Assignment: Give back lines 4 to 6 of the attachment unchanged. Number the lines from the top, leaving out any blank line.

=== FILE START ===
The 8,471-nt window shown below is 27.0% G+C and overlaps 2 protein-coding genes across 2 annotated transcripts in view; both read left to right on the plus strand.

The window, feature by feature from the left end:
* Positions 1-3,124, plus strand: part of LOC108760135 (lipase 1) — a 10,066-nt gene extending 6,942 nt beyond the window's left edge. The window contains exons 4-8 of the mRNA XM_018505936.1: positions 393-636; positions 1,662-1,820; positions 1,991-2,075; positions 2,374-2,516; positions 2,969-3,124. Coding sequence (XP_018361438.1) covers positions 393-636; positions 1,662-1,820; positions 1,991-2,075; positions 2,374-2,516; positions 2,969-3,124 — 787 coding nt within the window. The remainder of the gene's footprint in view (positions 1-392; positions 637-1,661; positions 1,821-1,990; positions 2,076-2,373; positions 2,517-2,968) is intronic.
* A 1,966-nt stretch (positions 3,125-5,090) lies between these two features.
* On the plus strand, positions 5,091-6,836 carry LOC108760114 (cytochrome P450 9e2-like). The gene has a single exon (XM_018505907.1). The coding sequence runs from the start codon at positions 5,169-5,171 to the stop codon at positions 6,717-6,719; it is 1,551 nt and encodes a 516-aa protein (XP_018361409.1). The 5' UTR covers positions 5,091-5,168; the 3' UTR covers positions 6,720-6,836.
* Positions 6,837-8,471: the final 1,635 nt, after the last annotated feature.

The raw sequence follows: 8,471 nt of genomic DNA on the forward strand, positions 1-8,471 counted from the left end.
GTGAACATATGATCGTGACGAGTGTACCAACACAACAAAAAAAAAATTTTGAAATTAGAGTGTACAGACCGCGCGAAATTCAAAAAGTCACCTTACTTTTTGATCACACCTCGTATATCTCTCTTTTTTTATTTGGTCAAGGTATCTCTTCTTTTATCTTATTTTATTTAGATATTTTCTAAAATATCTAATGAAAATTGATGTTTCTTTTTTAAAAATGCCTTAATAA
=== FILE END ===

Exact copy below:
* A 1,966-nt stretch (positions 3,125-5,090) lies between these two features.
* On the plus strand, positions 5,091-6,836 carry LOC108760114 (cytochrome P450 9e2-like). The gene has a single exon (XM_018505907.1). The coding sequence runs from the start codon at positions 5,169-5,171 to the stop codon at positions 6,717-6,719; it is 1,551 nt and encodes a 516-aa protein (XP_018361409.1). The 5' UTR covers positions 5,091-5,168; the 3' UTR covers positions 6,720-6,836.
* Positions 6,837-8,471: the final 1,635 nt, after the last annotated feature.